Viscountess Dalrymple and her daughter, the Honorable Miss Carteret, stay in style in Laura Place. Laura Place is a set of four elegant terraces that surround a lozenge shaped “circus” with “Laura Fountain,” in the centre.

Great Pulteney Street leads off it towards Sydney Gardens and the Holbourne Museum. To the west of Laura Place is Pulteney Bridge, once known as Old Bridge, over which Lady Russell and Anne Elliot pass into Bath.

As one passes over the bridge and the River Avon, one almost immediately encounters Bath Abbey.

The Lower Assembly Rooms are a little to the left. Mrs. Smith’s lodgings in Westgate Buildings are also close to the Abbey, but in the town.

Laura Place is outside the town, on the opposite banks of The Avon, in an area of splendid elegance and wide avenues. Obscurely, Camden Place is high on the hills directly above Laura Place where Sir Walter can certainly keep an eye on things.

Lady Russell, an old friend of Lady Elliot, is a sensible, wise person who takes a sort of unofficial care of the Elliots after the death of their mother, especially of Anne, for whom she has a special fondness. She personally brings Anne to Bath after Sir Walter, Mary and Mrs. Clay have already settled in. Lady Russell, a widower, occupies a town house in Rivers Street, which is close to Camden Place. The street is comprised of elegant town houses, probably smaller than those of Camden Place. Rivers Street suits Lady Russell. It is a place of genteel comfort for a sensible person of means who lives according to her fortune and within her budget.

 

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Anne Elliot

Lady Russell is one of the more stable, pleasant and thoughtful characters in Persuasion. She is “… of steady age and character, and extremely well provided for.”

Anne Elliot, her protegee, had “an elegance of mind and sweetness of character, which must have placed her high with any people of real understanding, was nobody with the father or sister: “

To Lady Russell Anne was “…a most dear and highly valued god-daughter, favorite and friend. Lady Russell loved them all; but it was only in Anne that she could fancy the mother to revive again.”

Compared to Anne, Viscountess Dalrymple and her daughter Miss Carteret “…were nothing. There was no superiority of manner, accomplishment or understanding. Lady Dalrymple had had acquired the name of,” a charming woman,” because she had a smile and a civil answer for everybody. Miss Carteret, with still less to say, was so plain and so awkward, that she could never have been tolerated in Camden Place if it were not for her birth.”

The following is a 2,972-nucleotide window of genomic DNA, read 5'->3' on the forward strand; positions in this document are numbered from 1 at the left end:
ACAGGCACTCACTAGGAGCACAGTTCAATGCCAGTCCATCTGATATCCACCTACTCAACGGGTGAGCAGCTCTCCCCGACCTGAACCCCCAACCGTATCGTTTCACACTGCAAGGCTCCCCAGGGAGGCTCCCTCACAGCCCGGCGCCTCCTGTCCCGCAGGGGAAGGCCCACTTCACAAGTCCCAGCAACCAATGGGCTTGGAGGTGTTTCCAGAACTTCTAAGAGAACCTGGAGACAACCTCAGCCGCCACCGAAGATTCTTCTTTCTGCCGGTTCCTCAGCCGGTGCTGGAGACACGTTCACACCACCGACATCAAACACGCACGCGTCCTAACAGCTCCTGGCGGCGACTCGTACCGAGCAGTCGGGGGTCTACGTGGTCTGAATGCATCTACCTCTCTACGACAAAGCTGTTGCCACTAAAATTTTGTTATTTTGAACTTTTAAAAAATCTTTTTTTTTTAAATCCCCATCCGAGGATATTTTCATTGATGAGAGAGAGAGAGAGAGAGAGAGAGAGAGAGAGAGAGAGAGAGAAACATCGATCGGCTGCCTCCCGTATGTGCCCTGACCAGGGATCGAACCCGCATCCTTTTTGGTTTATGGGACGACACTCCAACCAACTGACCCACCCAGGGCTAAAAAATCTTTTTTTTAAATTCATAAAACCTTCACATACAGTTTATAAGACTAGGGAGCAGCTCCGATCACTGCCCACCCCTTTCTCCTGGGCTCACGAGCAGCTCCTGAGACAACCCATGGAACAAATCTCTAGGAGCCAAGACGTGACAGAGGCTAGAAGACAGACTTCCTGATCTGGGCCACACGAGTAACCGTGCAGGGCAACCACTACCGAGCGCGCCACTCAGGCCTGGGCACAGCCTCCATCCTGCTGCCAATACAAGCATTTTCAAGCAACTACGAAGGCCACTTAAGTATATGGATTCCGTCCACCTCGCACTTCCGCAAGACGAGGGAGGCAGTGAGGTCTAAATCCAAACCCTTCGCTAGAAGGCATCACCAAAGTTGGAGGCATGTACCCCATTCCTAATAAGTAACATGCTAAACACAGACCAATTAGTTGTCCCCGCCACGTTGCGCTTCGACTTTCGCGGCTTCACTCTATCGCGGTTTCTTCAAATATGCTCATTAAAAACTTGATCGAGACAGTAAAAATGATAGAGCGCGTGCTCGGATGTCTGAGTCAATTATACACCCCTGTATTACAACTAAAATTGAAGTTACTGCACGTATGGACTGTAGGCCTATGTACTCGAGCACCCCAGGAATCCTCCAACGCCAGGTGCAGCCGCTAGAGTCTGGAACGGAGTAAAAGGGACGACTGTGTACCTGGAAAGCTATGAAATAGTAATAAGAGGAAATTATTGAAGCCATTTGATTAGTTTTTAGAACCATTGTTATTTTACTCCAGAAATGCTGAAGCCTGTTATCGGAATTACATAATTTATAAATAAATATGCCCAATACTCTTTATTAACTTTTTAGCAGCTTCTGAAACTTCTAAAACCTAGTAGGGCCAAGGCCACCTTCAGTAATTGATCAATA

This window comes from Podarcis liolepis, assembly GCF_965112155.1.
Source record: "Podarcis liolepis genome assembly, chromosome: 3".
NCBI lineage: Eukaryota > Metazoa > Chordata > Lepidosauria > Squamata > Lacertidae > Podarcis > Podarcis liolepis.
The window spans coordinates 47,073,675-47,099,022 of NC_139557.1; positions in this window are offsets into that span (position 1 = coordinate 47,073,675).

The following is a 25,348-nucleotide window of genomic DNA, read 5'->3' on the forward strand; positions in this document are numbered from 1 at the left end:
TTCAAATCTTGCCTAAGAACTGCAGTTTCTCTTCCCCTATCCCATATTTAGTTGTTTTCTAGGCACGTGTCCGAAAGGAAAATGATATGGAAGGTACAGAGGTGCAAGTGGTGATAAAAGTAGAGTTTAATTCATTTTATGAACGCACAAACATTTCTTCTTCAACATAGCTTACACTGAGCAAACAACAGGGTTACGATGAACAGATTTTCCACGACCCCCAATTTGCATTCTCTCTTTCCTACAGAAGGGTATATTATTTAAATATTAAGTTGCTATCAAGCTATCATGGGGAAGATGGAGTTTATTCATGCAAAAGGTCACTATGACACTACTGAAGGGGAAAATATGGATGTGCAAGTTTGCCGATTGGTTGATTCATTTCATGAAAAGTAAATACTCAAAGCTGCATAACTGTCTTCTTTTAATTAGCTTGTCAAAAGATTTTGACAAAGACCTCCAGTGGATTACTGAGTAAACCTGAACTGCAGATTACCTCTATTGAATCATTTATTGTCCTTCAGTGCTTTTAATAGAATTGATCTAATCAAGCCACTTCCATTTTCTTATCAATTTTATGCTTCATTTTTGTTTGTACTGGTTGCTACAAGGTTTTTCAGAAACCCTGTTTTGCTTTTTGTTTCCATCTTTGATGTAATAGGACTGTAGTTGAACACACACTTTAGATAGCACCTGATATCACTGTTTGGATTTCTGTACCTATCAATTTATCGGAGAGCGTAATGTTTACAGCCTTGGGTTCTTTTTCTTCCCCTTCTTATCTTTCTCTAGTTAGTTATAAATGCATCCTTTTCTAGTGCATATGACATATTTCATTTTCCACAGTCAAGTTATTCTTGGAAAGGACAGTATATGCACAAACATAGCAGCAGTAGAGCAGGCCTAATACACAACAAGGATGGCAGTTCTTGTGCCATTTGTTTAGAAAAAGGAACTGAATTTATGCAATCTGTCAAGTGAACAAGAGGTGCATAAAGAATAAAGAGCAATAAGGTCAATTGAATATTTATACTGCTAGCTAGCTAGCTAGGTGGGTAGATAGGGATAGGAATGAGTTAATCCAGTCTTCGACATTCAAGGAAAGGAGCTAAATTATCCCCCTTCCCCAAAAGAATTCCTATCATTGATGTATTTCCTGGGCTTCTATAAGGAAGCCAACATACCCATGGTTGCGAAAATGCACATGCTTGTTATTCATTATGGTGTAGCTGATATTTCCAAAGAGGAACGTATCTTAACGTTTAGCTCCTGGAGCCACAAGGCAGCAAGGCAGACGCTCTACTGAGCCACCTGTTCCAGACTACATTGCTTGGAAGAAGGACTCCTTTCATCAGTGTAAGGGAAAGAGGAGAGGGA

Self-serving Mr. Elliot recognizes Anne’s outstanding qualities. She smiled and said, “My idea of good company, Mr. Elliot, is the company of clever, well informed people, who have a great deal of conversation, that is what I call good company.”

“You are mistaken,” said he gently, “that is not good company, that is the best. Good company requires only birth, education and manners, and with regard to education is not very nice. Birth and good manners are essential; but a little learning is by no means a dangerous thing in good company…”

Persuasion and the changing order

There is something subversive going on in Persuasion. Underlying the novel is The Baronetage and Sir Walter’s rule of life, which lead to the cause of Elizabeth’s pain. Hereditary, class, position are the yardsticks by which Sir Walter lives, but adherence to the old order doesn’t do him or Elizabeth the best of service.

Anne, Mr. Elliot, Mrs. Clay, Mrs. Smith and the three naval captains, Wentworth, Harville and Benwick either overtly or inadvertently create the vision of a new world, where affection and love are the primary drivers. Ordinary people were being noticed. The Industrial Revolution 1760 to 1740 had social and economic ramifications far beyond its time. Wilberforce and his cronies were campaigning for the abolition of slavery. Science was making great bounds forwards. Gilbert White, who died in 1793 and who lived at Selborne, a mere three miles from Chawton, Austen’s final home, changed the course of science through his direct observations of wildlife in nature, which set the scientific strategy for Darwin’s first voyage on the Beagle in 1833, a mere 15 years after Jane Austen died. Persuasion seems to presage these developments through the relationships and views challenged and promoted in the novel.

Probably more controversial, especially for the time Jane Austen was writing, are the echoes of The French Revolution. Ideas espoused by the Revolution were bound to be heard and discussed in Britain by such men as Charles James Fox. But what about the women?

Louisa Musgrove’s jump from The Cobb in Lyme onto the cobbled pavement below and striking her head, rendering her unconscious, is suggestive of women like Anne Elliot taking charge and making a decisive contribution over and above men. This theme is similar to the political and social ideology women were advocating in France.

“Is there no one to help me?” were the first words which burst from Captain Wentworth, in a tone of despair, and as if all his own strength were gone.

“Go to him, go to him,” cried Anne [to Captain Benwick], “for heaven’s sake go to him. I can support her myself. Leave me and go to him. Rub her hands, rub her temples; here are salts,- take them, take them.” Captain Benwick obeyed…… everything was done that Anne had prompted…”

 

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Surely this scene is in the spirit of Charlotte Corday, Pauline Leon and Theroigne de Mericourt, who agitated for full citizenship for women. Three Royal Naval Captains who commanded Royal Naval men of war became helpless in this emergency, and only a woman, Anne Elliot, direct and assertive, took charge.